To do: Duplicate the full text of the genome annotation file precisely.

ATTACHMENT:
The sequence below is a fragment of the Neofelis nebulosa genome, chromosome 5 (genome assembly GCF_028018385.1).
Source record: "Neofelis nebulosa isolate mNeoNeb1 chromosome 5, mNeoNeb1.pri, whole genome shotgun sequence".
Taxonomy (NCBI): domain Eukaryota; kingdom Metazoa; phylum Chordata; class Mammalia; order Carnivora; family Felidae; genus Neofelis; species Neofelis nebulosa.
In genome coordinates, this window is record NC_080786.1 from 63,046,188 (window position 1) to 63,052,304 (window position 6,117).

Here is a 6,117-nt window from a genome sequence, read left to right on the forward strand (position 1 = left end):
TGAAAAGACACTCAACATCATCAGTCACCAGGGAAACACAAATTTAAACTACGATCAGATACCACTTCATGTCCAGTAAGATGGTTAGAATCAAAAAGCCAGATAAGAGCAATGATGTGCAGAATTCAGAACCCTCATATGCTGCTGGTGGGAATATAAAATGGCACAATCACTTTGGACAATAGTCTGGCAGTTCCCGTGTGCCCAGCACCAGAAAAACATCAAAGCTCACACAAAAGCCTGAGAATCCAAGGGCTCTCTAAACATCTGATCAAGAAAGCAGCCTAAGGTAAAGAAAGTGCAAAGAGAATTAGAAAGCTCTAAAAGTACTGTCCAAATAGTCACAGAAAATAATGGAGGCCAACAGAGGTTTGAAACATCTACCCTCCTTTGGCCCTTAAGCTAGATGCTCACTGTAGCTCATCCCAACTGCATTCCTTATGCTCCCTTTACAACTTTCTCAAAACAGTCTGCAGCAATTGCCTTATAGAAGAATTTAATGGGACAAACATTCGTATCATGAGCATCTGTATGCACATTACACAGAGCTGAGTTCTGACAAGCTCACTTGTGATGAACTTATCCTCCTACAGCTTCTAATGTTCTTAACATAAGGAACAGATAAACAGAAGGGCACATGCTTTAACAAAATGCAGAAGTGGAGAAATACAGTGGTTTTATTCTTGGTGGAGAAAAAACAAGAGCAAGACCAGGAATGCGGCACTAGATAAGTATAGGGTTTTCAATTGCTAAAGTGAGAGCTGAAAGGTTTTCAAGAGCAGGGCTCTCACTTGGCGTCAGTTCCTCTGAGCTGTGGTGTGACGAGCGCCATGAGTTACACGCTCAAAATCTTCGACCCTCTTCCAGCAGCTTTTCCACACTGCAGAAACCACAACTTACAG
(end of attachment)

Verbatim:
The sequence below is a fragment of the Neofelis nebulosa genome, chromosome 5 (genome assembly GCF_028018385.1).
Source record: "Neofelis nebulosa isolate mNeoNeb1 chromosome 5, mNeoNeb1.pri, whole genome shotgun sequence".
Taxonomy (NCBI): domain Eukaryota; kingdom Metazoa; phylum Chordata; class Mammalia; order Carnivora; family Felidae; genus Neofelis; species Neofelis nebulosa.
In genome coordinates, this window is record NC_080786.1 from 63,046,188 (window position 1) to 63,052,304 (window position 6,117).

Here is a 6,117-nt window from a genome sequence, read left to right on the forward strand (position 1 = left end):
TGAAAAGACACTCAACATCATCAGTCACCAGGGAAACACAAATTTAAACTACGATCAGATACCACTTCATGTCCAGTAAGATGGTTAGAATCAAAAAGCCAGATAAGAGCAATGATGTGCAGAATTCAGAACCCTCATATGCTGCTGGTGGGAATATAAAATGGCACAATCACTTTGGACAATAGTCTGGCAGTTCCCGTGTGCCCAGCACCAGAAAAACATCAAAGCTCACACAAAAGCCTGAGAATCCAAGGGCTCTCTAAACATCTGATCAAGAAAGCAGCCTAAGGTAAAGAAAGTGCAAAGAGAATTAGAAAGCTCTAAAAGTACTGTCCAAATAGTCACAGAAAATAATGGAGGCCAACAGAGGTTTGAAACATCTACCCTCCTTTGGCCCTTAAGCTAGATGCTCACTGTAGCTCATCCCAACTGCATTCCTTATGCTCCCTTTACAACTTTCTCAAAACAGTCTGCAGCAATTGCCTTATAGAAGAATTTAATGGGACAAACATTCGTATCATGAGCATCTGTATGCACATTACACAGAGCTGAGTTCTGACAAGCTCACTTGTGATGAACTTATCCTCCTACAGCTTCTAATGTTCTTAACATAAGGAACAGATAAACAGAAGGGCACATGCTTTAACAAAATGCAGAAGTGGAGAAATACAGTGGTTTTATTCTTGGTGGAGAAAAAACAAGAGCAAGACCAGGAATGCGGCACTAGATAAGTATAGGGTTTTCAATTGCTAAAGTGAGAGCTGAAAGGTTTTCAAGAGCAGGGCTCTCACTTGGCGTCAGTTCCTCTGAGCTGTGGTGTGACGAGCGCCATGAGTTACACGCTCAAAATCTTCGACCCTCTTCCAGCAGCTTTTCCACACTGCAGAAACCACAACTTACAG